We are married. Again. And it was a special day. That in and of itself surprised both my wife and I.
Upon signing SB1 into law, the state of Hawaii made marriage equality the law of the land. For LGBTQ families such as ours, we are finally able to avail ourselves of the rights, privileges and responsibilities that other committed couples who choose to get married are afforded. We had hopes that it would be a simple administrative process to convert our civil union into a marriage. Unfortunately, the state of Hawaii has a few hiccups in streamlining procedures.
Before December 2nd, when the marriage equality law went into effect, we had figured out that we needed to have our marriage solemnized. What does that mean? We needed to get married again. And we were in a time crunch. Panda is leaving in mid-December for our trip down under, Shortstack and I headed out soon after. We would not be back in Hawaii until after the new year, which meant that if we waited until then, we would shoot ourselves in the foot when it comes to filing our taxes. To complicate things further, our amazing officiants from our first wedding were only licensed for civil unions. We took to our friend and social media networks in search of an officiant licensed for weddings. And, much to our pleasurable surprise a couple, who are friends of Panda’s and whom she greatly admires and respects, reached out to us and offered to conduct our wedding. We quickly agreed and then started the process of getting (another) marriage license and figuring out a day that would work for all of us before our holiday travel whisked my wife away.
Panda and I had told our officiants that we would be happy to come to their office(s) after work or wherever would be convenient for them. The way we viewed this second wedding was simple: this is a legal hoop that we needed to jump through in order to formalize our married couple-hood. We wanted to get it done so that we were legally married; so that we could start the necessary immigration process; so that we could file our taxes as the established couple and family that we have been for the past three years. So, we told our officiants, please do what you wish; we just want to say whatever is needed and sign/submit whatever is necessary so that we can be – you know – officially married.
We arranged for a small beach wedding on Sunday, December 8th our little ‘ohana and our two officiants would gather and marry us. To make it a bit more personally meaningful, Panda and I decided at the last minute to re-read our vows from wedding #1 and ti exchange our rings again. We did get out of our pjs and into nicer clothes (woohoo for showers!), picked up lei for all of us and headed out to Hawaii Kai. When we gathered at our officiants’ house, we realized that it was so comfortable and relaxed and that it would be quite fitting if we could just get married in their front yard. After an hour of chatting, catching up, some tech difficulties when trying to pull up the necessary Dept of Health documents we all stepped out into the front yard, Shortstack stood between his two mamas, our friends took their place as our officiants and their youngest son stepped up to become our photographer.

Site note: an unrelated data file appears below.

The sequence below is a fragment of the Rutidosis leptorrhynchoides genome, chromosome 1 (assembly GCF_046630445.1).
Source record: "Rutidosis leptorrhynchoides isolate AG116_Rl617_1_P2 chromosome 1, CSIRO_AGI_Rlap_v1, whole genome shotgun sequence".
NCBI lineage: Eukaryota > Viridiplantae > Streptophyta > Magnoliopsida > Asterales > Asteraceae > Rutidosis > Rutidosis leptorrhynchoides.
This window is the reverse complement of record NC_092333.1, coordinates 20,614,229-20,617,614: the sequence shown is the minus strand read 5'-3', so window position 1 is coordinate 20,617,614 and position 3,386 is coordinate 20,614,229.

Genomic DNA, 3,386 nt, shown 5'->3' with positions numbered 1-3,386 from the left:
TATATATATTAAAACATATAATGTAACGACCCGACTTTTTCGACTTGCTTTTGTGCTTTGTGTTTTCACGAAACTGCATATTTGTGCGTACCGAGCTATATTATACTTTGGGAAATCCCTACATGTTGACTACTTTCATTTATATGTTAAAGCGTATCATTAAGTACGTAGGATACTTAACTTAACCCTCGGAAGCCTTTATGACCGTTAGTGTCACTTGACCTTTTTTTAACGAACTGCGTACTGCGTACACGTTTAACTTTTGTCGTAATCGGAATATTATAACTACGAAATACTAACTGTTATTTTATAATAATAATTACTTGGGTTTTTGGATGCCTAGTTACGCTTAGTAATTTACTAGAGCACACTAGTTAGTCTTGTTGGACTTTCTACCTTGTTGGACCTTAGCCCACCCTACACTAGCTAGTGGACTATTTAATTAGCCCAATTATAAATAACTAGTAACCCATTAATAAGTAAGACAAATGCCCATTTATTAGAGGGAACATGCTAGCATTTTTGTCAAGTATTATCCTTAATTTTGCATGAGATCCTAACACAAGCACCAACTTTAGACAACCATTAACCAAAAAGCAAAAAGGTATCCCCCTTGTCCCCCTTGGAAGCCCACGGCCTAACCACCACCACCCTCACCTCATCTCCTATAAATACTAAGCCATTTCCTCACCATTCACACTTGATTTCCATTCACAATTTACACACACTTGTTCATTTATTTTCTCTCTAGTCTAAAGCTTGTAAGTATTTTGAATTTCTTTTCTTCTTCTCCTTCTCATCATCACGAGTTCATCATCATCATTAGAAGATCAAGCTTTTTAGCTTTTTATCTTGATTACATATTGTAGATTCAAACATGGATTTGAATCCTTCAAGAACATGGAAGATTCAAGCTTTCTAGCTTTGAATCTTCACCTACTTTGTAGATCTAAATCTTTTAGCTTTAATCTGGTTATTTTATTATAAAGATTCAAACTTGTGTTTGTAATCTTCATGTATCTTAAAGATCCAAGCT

Our friends made this wedding #2 day so incredibly special. We had it in mind that it would be a fanfare-less ceremony. In retrospect, we are so thankful that our friends were so much wiser and more dedicated than we were in making wedding #2 a significant day. Amazingly enough, I don’t want to share all of what was said and messaged here in this space. It meant that much to me. It meant that much to listen to the message that our friends so thoughtfully and intentionally crafted and shared. But I will say this, their understanding and belief in the transformative power of love as well as the significant act of marriage, even now makes me aspire to an authenticity and love-focused power in our family and marriage. I cried. I suppose that doesn’t surprise any of you. We re-read our vows, our boy handed us our wedding rings, we hugged, we took pictures. And then we were pronounced married. So wonderfully married. Again.
We spent the rest of wedding day enjoying the company and the example of loving partnership and excellent parenthood in the kitchen of our friends. While champagne and wine were enjoyed, pupus were thrown into the oven, young kids played video games and teenagers made their way in and out of the house; Panda and I soaked in the amazingness of our second wedding day. And we were so blessed to do so in the presence of two people that we hold in such esteem and have such respect for. As we watched their devotion to and affection of one another, we couldn’t help to comment as we were making our way home how we hope that when we reach our 20-ish year together, that we will be treating one another with the gentleness and love that our friends had between them.
We went to sleep that night, holding onto one another and counting our blessings that we were able to find our “person” in this life. And that we have the honor and privilege to marry one another … much less the blessing to marry one another twice.
#marriageequality #lgbtqfamily #aplsohana